The laconic opening of Zadie Smith's new novel may seem familiar to readers of English novelist E. M. Forster. "One may as well begin with Jerome's e-mails to his father" is Smith's postmodern reworking of the famously casual first sentence of "Howards End": "One may as well begin with Helen's letters to her sister." It is an elegant hint of what lies ahead in "On Beauty" (445 pages. Penguin).Fans of Smith's assured debut novel "White Teeth" won't be disappointed by her new book's equally ambitious scope. Just short-listed for the Booker Prize, "On Beauty" is about two families, poles apart in their politics and sensibility, struggling to comprehend each other in the confines of a fictitious highbrow New England university, Wellington College. Howard Belsey, a white art-history professor and his African-American wife, Kiki, struggle to rebuild their marriage after his affair with a colleague. Their liberal values and chaotic home, filled with the animated chatter of their three...
  • GOOD LIFE

    TECHNOLOGY: DRESS UP IN HI-TECH CLOTHAnyone who's worked in an office knows the uncomfortable challenge summer poses for stuffy, traditional suits. It's hard to look suave in an air-conditioned conference room when you're still sweat-drenched from a commute and, until recently, warm-weather office-wear options were limited. But now high-end men's and women's suitmakers are turning to sports and outdoor wear for inspiration, using high-tech fabrics to make smart clothes that wear well, whatever the temperature.As post-dot-com offices move away from the era's sloppy style, suit sales are up--by 13.6 percent on last year--to $2.5 billion in all, says research agency The NPD Group. In the first half of 2005, a third of men's suits and sport coats were enhanced with some sort of high-tech performance feature to control moisture, resist wrinkles or shrug off stains, according to an NPD survey. Jos. A. Banks Clothiers has developed a line of Stays Cool Suits in a two- or three-button style...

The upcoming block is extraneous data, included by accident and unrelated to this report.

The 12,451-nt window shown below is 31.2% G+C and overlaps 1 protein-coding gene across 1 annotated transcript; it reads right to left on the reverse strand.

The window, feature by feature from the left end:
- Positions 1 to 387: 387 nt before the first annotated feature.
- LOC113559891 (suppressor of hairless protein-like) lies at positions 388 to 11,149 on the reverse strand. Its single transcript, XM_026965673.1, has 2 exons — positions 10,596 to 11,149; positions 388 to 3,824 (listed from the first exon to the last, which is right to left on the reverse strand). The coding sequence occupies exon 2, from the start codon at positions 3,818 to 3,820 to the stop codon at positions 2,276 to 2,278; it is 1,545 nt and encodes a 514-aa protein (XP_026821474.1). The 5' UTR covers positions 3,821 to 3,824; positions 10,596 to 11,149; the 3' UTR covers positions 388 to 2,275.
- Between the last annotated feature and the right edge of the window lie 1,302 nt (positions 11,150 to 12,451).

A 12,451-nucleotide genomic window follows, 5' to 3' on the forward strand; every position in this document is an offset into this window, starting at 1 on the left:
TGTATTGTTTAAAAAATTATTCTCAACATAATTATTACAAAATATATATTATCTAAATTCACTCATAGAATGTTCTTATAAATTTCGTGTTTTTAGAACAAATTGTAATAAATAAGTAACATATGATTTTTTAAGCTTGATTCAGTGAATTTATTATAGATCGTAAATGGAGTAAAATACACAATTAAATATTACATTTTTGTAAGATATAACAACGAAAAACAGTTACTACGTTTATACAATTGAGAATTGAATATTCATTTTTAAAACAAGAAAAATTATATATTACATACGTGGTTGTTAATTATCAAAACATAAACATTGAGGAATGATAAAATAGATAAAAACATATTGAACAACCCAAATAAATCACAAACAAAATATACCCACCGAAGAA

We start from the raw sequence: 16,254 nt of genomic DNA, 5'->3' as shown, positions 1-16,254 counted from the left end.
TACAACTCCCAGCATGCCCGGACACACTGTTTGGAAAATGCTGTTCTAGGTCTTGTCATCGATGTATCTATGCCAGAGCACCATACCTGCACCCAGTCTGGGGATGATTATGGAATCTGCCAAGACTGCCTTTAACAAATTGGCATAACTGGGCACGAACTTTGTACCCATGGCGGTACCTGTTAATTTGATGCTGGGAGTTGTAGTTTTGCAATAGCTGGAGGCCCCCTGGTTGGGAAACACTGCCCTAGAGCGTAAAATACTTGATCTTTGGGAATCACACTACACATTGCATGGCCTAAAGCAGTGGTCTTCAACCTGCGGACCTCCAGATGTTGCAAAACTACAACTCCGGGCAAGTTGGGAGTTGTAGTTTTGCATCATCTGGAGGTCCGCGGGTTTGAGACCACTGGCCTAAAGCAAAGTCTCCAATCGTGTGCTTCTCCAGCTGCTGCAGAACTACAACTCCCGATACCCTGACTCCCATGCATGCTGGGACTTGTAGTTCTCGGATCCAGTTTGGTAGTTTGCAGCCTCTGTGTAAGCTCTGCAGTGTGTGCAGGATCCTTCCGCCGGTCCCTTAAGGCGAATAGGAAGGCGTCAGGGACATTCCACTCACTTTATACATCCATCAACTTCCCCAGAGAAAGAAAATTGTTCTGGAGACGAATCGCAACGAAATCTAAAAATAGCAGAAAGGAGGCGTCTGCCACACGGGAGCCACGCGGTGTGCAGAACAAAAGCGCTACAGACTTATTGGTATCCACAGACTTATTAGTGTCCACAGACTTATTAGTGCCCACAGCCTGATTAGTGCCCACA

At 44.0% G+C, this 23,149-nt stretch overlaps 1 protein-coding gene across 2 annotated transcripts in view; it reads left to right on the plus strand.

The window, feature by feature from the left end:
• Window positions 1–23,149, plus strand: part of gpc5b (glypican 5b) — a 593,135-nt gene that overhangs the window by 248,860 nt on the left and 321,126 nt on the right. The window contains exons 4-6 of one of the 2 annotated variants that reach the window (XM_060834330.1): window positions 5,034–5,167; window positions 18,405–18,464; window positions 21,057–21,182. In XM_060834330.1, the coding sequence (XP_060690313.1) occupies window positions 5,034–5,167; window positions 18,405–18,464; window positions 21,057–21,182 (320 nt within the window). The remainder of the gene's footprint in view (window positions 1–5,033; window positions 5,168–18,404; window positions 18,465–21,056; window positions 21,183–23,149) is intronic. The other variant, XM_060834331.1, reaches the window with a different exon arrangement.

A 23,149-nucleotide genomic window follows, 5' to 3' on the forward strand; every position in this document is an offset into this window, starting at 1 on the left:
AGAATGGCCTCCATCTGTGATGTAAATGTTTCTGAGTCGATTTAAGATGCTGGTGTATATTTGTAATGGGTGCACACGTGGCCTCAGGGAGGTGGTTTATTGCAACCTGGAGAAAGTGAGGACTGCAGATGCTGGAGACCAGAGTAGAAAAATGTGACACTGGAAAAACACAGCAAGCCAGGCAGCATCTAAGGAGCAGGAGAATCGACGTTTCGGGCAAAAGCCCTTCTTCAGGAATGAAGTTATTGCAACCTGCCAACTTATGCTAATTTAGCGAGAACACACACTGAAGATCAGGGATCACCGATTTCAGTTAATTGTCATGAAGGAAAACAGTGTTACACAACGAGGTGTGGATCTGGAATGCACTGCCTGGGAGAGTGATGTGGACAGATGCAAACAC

• Of Criminals And Ceos